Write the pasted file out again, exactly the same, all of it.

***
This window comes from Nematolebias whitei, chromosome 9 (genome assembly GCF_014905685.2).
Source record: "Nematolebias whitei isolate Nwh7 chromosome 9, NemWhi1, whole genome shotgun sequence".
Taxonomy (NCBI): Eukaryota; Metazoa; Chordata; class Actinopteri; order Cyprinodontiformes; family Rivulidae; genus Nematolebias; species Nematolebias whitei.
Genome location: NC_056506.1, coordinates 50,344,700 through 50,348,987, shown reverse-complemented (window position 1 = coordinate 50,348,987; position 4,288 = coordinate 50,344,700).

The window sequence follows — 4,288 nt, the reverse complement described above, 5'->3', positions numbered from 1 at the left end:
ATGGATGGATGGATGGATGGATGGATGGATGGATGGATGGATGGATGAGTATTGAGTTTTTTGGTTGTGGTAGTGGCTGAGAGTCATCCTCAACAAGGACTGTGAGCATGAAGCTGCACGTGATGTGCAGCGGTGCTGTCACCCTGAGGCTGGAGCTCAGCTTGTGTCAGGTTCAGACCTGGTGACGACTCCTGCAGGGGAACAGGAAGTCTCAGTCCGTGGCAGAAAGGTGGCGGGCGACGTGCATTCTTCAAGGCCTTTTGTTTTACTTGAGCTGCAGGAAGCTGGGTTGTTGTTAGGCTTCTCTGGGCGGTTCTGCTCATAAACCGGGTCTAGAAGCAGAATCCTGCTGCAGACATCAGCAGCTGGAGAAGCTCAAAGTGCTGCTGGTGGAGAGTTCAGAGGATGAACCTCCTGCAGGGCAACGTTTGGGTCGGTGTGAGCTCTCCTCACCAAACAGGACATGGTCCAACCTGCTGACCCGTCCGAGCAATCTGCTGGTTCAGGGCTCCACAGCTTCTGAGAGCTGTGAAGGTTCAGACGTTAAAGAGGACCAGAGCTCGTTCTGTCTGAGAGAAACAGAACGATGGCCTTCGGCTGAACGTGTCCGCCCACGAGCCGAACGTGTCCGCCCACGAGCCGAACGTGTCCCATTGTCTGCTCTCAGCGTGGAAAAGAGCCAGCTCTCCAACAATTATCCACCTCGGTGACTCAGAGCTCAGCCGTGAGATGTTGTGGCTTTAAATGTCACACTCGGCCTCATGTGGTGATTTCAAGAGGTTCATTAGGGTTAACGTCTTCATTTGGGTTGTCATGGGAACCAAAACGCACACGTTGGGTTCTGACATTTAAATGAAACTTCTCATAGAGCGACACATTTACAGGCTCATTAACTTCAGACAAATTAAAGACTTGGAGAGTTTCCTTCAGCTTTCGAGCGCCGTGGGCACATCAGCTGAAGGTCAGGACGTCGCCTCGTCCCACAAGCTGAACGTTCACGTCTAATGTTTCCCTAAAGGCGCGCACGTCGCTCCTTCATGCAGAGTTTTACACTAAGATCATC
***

This window comes from Nematolebias whitei, chromosome 9 (genome assembly GCF_014905685.2).
Source record: "Nematolebias whitei isolate Nwh7 chromosome 9, NemWhi1, whole genome shotgun sequence".
Taxonomy (NCBI): Eukaryota; Metazoa; Chordata; class Actinopteri; order Cyprinodontiformes; family Rivulidae; genus Nematolebias; species Nematolebias whitei.
Genome location: NC_056506.1, coordinates 50,344,700 through 50,348,987, shown reverse-complemented (window position 1 = coordinate 50,348,987; position 4,288 = coordinate 50,344,700).

The window sequence follows — 4,288 nt, the reverse complement described above, 5'->3', positions numbered from 1 at the left end:
ATGGATGGATGGATGGATGGATGGATGGATGGATGGATGGATGGATGAGTATTGAGTTTTTTGGTTGTGGTAGTGGCTGAGAGTCATCCTCAACAAGGACTGTGAGCATGAAGCTGCACGTGATGTGCAGCGGTGCTGTCACCCTGAGGCTGGAGCTCAGCTTGTGTCAGGTTCAGACCTGGTGACGACTCCTGCAGGGGAACAGGAAGTCTCAGTCCGTGGCAGAAAGGTGGCGGGCGACGTGCATTCTTCAAGGCCTTTTGTTTTACTTGAGCTGCAGGAAGCTGGGTTGTTGTTAGGCTTCTCTGGGCGGTTCTGCTCATAAACCGGGTCTAGAAGCAGAATCCTGCTGCAGACATCAGCAGCTGGAGAAGCTCAAAGTGCTGCTGGTGGAGAGTTCAGAGGATGAACCTCCTGCAGGGCAACGTTTGGGTCGGTGTGAGCTCTCCTCACCAAACAGGACATGGTCCAACCTGCTGACCCGTCCGAGCAATCTGCTGGTTCAGGGCTCCACAGCTTCTGAGAGCTGTGAAGGTTCAGACGTTAAAGAGGACCAGAGCTCGTTCTGTCTGAGAGAAACAGAACGATGGCCTTCGGCTGAACGTGTCCGCCCACGAGCCGAACGTGTCCGCCCACGAGCCGAACGTGTCCCATTGTCTGCTCTCAGCGTGGAAAAGAGCCAGCTCTCCAACAATTATCCACCTCGGTGACTCAGAGCTCAGCCGTGAGATGTTGTGGCTTTAAATGTCACACTCGGCCTCATGTGGTGATTTCAAGAGGTTCATTAGGGTTAACGTCTTCATTTGGGTTGTCATGGGAACCAAAACGCACACGTTGGGTTCTGACATTTAAATGAAACTTCTCATAGAGCGACACATTTACAGGCTCATTAACTTCAGACAAATTAAAGACTTGGAGAGTTTCCTTCAGCTTTCGAGCGCCGTGGGCACATCAGCTGAAGGTCAGGACGTCGCCTCGTCCCACAAGCTGAACGTTCACGTCTAATGTTTCCCTAAAGGCGCGCACGTCGCTCCTTCATGCAGAGTTTTACACTAAGATCATC